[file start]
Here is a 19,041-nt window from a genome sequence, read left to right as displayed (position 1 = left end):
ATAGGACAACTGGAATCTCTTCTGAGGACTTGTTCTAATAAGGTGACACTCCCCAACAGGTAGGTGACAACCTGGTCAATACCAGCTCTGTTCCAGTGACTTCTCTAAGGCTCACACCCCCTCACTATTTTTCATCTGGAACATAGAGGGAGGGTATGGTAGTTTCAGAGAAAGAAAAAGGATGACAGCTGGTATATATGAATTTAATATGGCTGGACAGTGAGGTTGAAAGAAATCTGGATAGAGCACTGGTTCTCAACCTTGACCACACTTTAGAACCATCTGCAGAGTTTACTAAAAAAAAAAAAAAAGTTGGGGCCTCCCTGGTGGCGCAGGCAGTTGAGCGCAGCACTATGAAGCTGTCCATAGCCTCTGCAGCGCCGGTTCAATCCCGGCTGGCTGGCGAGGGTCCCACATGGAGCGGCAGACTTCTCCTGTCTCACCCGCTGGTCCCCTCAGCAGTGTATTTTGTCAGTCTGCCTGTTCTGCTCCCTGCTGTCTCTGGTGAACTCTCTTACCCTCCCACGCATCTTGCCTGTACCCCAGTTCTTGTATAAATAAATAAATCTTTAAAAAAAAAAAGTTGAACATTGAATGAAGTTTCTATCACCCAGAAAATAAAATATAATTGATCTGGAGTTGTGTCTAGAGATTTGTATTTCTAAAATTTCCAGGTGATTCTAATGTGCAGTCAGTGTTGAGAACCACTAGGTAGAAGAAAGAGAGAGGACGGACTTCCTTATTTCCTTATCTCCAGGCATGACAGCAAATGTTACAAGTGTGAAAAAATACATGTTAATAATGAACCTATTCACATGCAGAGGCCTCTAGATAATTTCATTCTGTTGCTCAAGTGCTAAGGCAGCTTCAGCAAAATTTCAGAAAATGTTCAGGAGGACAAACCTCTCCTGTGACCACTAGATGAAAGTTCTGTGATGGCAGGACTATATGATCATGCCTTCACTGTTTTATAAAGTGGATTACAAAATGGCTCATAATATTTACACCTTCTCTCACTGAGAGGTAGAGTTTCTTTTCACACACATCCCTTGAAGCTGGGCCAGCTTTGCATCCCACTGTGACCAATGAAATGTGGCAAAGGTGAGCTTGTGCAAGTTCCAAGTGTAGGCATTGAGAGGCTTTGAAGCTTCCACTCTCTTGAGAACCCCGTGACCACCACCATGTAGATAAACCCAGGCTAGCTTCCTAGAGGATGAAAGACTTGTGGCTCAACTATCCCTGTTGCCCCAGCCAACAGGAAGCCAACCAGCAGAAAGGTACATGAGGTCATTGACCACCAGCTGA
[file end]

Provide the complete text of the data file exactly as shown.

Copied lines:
Here is a 19,041-nt window from a genome sequence, read left to right as displayed (position 1 = left end):
ATAGGACAACTGGAATCTCTTCTGAGGACTTGTTCTAATAAGGTGACACTCCCCAACAGGTAGGTGACAACCTGGTCAATACCAGCTCTGTTCCAGTGACTTCTCTAAGGCTCACACCCCCTCACTATTTTTCATCTGGAACATAGAGGGAGGGTATGGTAGTTTCAGAGAAAGAAAAAGGATGACAGCTGGTATATATGAATTTAATATGGCTGGACAGTGAGGTTGAAAGAAATCTGGATAGAGCACTGGTTCTCAACCTTGACCACACTTTAGAACCATCTGCAGAGTTTACTAAAAAAAAAAAAAAAGTTGGGGCCTCCCTGGTGGCGCAGGCAGTTGAGCGCAGCACTATGAAGCTGTCCATAGCCTCTGCAGCGCCGGTTCAATCCCGGCTGGCTGGCGAGGGTCCCACATGGAGCGGCAGACTTCTCCTGTCTCACCCGCTGGTCCCCTCAGCAGTGTATTTTGTCAGTCTGCCTGTTCTGCTCCCTGCTGTCTCTGGTGAACTCTCTTACCCTCCCACGCATCTTGCCTGTACCCCAGTTCTTGTATAAATAAATAAATCTTTAAAAAAAAAAAGTTGAACATTGAATGAAGTTTCTATCACCCAGAAAATAAAATATAATTGATCTGGAGTTGTGTCTAGAGATTTGTATTTCTAAAATTTCCAGGTGATTCTAATGTGCAGTCAGTGTTGAGAACCACTAGGTAGAAGAAAGAGAGAGGACGGACTTCCTTATTTCCTTATCTCCAGGCATGACAGCAAATGTTACAAGTGTGAAAAAATACATGTTAATAATGAACCTATTCACATGCAGAGGCCTCTAGATAATTTCATTCTGTTGCTCAAGTGCTAAGGCAGCTTCAGCAAAATTTCAGAAAATGTTCAGGAGGACAAACCTCTCCTGTGACCACTAGATGAAAGTTCTGTGATGGCAGGACTATATGATCATGCCTTCACTGTTTTATAAAGTGGATTACAAAATGGCTCATAATATTTACACCTTCTCTCACTGAGAGGTAGAGTTTCTTTTCACACACATCCCTTGAAGCTGGGCCAGCTTTGCATCCCACTGTGACCAATGAAATGTGGCAAAGGTGAGCTTGTGCAAGTTCCAAGTGTAGGCATTGAGAGGCTTTGAAGCTTCCACTCTCTTGAGAACCCCGTGACCACCACCATGTAGATAAACCCAGGCTAGCTTCCTAGAGGATGAAAGACTTGTGGCTCAACTATCCCTGTTGCCCCAGCCAACAGGAAGCCAACCAGCAGAAAGGTACATGAGGTCATTGACCACCAGCTGA